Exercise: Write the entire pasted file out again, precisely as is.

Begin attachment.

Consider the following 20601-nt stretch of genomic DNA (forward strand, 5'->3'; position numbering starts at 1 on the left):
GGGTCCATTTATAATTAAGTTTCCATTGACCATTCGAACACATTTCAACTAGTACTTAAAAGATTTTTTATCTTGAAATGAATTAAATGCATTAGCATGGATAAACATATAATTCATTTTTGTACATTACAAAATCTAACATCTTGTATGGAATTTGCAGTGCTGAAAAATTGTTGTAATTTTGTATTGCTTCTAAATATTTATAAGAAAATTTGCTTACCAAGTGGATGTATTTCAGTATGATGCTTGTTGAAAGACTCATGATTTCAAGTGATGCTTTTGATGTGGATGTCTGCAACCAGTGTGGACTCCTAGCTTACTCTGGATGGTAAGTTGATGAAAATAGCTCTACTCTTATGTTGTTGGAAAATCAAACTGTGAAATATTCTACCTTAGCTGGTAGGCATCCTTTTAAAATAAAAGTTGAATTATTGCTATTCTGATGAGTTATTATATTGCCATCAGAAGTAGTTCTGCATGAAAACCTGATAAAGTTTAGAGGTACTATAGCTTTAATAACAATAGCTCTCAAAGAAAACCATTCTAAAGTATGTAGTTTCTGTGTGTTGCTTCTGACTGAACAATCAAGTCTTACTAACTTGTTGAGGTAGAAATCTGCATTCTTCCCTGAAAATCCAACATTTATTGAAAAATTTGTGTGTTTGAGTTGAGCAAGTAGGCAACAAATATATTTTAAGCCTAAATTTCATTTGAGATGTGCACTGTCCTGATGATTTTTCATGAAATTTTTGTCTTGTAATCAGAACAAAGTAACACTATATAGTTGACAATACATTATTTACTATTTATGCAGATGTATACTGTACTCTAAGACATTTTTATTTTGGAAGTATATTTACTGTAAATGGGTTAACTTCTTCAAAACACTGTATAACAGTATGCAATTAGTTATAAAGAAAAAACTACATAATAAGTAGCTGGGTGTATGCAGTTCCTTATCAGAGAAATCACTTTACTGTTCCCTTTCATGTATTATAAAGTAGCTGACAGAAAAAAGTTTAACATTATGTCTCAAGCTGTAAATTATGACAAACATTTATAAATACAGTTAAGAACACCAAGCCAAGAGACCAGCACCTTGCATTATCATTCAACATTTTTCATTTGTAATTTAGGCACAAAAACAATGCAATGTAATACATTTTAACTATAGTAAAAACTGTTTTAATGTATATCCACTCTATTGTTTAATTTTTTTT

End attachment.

Consider the following 20601-nt stretch of genomic DNA (forward strand, 5'->3'; position numbering starts at 1 on the left):
GGGTCCATTTATAATTAAGTTTCCATTGACCATTCGAACACATTTCAACTAGTACTTAAAAGATTTTTTATCTTGAAATGAATTAAATGCATTAGCATGGATAAACATATAATTCATTTTTGTACATTACAAAATCTAACATCTTGTATGGAATTTGCAGTGCTGAAAAATTGTTGTAATTTTGTATTGCTTCTAAATATTTATAAGAAAATTTGCTTACCAAGTGGATGTATTTCAGTATGATGCTTGTTGAAAGACTCATGATTTCAAGTGATGCTTTTGATGTGGATGTCTGCAACCAGTGTGGACTCCTAGCTTACTCTGGATGGTAAGTTGATGAAAATAGCTCTACTCTTATGTTGTTGGAAAATCAAACTGTGAAATATTCTACCTTAGCTGGTAGGCATCCTTTTAAAATAAAAGTTGAATTATTGCTATTCTGATGAGTTATTATATTGCCATCAGAAGTAGTTCTGCATGAAAACCTGATAAAGTTTAGAGGTACTATAGCTTTAATAACAATAGCTCTCAAAGAAAACCATTCTAAAGTATGTAGTTTCTGTGTGTTGCTTCTGACTGAACAATCAAGTCTTACTAACTTGTTGAGGTAGAAATCTGCATTCTTCCCTGAAAATCCAACATTTATTGAAAAATTTGTGTGTTTGAGTTGAGCAAGTAGGCAACAAATATATTTTAAGCCTAAATTTCATTTGAGATGTGCACTGTCCTGATGATTTTTCATGAAATTTTTGTCTTGTAATCAGAACAAAGTAACACTATATAGTTGACAATACATTATTTACTATTTATGCAGATGTATACTGTACTCTAAGACATTTTTATTTTGGAAGTATATTTACTGTAAATGGGTTAACTTCTTCAAAACACTGTATAACAGTATGCAATTAGTTATAAAGAAAAAACTACATAATAAGTAGCTGGGTGTATGCAGTTCCTTATCAGAGAAATCACTTTACTGTTCCCTTTCATGTATTATAAAGTAGCTGACAGAAAAAAGTTTAACATTATGTCTCAAGCTGTAAATTATGACAAACATTTATAAATACAGTTAAGAACACCAAGCCAAGAGACCAGCACCTTGCATTATCATTCAACATTTTTCATTTGTAATTTAGGCACAAAAACAATGCAATGTAATACATTTTAACTATAGTAAAAACTGTTTTAATGTATATCCACTCTATTGTTTAATTTTTTTT